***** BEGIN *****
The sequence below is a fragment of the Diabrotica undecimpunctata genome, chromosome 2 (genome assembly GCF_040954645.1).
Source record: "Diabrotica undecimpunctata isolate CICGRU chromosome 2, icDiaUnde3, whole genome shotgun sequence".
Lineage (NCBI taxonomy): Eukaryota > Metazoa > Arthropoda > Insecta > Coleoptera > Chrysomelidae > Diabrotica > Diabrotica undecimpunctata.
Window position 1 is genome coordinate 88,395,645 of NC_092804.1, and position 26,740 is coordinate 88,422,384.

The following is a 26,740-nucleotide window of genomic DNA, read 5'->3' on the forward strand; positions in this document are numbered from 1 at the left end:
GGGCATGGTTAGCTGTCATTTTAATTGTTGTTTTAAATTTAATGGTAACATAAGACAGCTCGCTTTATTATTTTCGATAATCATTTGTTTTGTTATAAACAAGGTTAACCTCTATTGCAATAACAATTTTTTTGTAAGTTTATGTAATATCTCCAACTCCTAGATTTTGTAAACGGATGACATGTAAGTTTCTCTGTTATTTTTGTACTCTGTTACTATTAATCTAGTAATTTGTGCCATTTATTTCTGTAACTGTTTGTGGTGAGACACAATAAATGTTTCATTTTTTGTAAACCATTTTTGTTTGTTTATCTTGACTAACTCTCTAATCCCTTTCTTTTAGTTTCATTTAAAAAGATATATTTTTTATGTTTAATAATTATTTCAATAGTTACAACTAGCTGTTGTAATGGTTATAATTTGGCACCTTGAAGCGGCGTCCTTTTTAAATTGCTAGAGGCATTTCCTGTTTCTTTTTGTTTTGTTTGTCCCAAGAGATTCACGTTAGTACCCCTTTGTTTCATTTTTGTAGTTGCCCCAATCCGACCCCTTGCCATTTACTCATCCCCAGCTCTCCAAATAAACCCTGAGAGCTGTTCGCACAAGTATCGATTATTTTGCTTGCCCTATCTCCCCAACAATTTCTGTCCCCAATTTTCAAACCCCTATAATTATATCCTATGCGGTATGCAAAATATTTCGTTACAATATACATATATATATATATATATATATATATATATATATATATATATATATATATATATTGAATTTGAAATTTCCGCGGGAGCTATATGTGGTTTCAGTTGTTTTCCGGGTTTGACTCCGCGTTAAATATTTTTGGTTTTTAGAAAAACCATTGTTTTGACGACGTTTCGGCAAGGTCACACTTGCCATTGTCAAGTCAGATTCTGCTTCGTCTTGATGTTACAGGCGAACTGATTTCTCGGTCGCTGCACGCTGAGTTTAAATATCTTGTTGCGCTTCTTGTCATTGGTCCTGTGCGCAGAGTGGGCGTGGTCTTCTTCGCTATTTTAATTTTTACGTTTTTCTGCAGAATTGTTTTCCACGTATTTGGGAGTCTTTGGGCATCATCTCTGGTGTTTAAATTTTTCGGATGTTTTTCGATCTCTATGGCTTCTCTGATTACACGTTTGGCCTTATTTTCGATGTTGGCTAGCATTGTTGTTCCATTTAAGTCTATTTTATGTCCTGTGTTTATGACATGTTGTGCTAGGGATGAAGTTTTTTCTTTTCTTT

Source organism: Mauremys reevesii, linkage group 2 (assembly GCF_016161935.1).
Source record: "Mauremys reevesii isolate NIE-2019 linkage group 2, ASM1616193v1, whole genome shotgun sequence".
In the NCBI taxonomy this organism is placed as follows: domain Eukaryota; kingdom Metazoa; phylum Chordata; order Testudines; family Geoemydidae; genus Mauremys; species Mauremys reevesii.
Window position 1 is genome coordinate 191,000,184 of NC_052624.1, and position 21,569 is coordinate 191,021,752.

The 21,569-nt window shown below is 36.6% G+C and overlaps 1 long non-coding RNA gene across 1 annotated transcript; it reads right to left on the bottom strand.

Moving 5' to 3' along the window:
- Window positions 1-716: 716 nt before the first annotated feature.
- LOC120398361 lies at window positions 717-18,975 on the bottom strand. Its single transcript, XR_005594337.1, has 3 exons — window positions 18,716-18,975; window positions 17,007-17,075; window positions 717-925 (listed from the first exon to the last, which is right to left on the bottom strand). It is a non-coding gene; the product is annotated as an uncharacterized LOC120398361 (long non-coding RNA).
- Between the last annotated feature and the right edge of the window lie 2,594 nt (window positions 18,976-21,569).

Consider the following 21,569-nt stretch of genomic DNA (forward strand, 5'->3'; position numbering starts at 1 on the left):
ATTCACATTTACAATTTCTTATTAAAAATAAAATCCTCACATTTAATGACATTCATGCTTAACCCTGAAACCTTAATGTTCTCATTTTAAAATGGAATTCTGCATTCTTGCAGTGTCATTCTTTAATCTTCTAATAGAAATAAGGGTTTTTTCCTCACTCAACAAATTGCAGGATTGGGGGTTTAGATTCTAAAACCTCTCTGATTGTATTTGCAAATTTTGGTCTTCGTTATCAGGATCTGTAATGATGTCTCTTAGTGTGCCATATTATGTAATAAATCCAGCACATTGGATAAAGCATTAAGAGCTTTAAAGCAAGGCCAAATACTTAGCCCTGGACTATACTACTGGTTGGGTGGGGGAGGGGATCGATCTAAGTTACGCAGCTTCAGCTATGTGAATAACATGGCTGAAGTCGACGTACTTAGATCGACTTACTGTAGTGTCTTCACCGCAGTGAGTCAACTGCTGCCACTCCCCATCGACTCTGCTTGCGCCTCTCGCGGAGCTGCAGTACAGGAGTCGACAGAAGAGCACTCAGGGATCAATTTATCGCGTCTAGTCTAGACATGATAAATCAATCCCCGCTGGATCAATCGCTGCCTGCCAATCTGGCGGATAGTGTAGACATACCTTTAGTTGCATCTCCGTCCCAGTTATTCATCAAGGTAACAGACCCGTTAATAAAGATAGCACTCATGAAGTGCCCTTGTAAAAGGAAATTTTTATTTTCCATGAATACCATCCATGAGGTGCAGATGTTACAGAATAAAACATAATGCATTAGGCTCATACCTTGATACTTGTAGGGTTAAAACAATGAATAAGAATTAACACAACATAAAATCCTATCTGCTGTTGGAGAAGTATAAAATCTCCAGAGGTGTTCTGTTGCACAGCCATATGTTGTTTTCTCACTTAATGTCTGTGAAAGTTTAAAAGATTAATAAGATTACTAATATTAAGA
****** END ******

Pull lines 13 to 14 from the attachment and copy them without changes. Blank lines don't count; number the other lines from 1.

- Window positions 1-716: 716 nt before the first annotated feature.
- LOC120398361 lies at window positions 717-18,975 on the bottom strand. Its single transcript, XR_005594337.1, has 3 exons — window positions 18,716-18,975; window positions 17,007-17,075; window positions 717-925 (listed from the first exon to the last, which is right to left on the bottom strand). It is a non-coding gene; the product is annotated as an uncharacterized LOC120398361 (long non-coding RNA).